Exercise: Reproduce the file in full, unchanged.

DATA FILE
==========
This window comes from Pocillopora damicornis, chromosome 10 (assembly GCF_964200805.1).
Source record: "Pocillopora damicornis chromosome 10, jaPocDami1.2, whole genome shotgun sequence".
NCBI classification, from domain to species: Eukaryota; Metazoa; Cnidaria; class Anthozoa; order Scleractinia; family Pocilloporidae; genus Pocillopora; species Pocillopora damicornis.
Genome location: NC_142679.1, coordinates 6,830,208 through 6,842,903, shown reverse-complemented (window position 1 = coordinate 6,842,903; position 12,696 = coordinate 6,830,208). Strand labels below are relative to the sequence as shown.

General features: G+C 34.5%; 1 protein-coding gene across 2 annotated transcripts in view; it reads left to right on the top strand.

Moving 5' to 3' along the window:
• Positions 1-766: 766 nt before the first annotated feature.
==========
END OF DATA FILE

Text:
This window comes from Pocillopora damicornis, chromosome 10 (assembly GCF_964200805.1).
Source record: "Pocillopora damicornis chromosome 10, jaPocDami1.2, whole genome shotgun sequence".
NCBI classification, from domain to species: Eukaryota; Metazoa; Cnidaria; class Anthozoa; order Scleractinia; family Pocilloporidae; genus Pocillopora; species Pocillopora damicornis.
Genome location: NC_142679.1, coordinates 6,830,208 through 6,842,903, shown reverse-complemented (window position 1 = coordinate 6,842,903; position 12,696 = coordinate 6,830,208). Strand labels below are relative to the sequence as shown.

General features: G+C 34.5%; 1 protein-coding gene across 2 annotated transcripts in view; it reads left to right on the top strand.

Moving 5' to 3' along the window:
• Positions 1-766: 766 nt before the first annotated feature.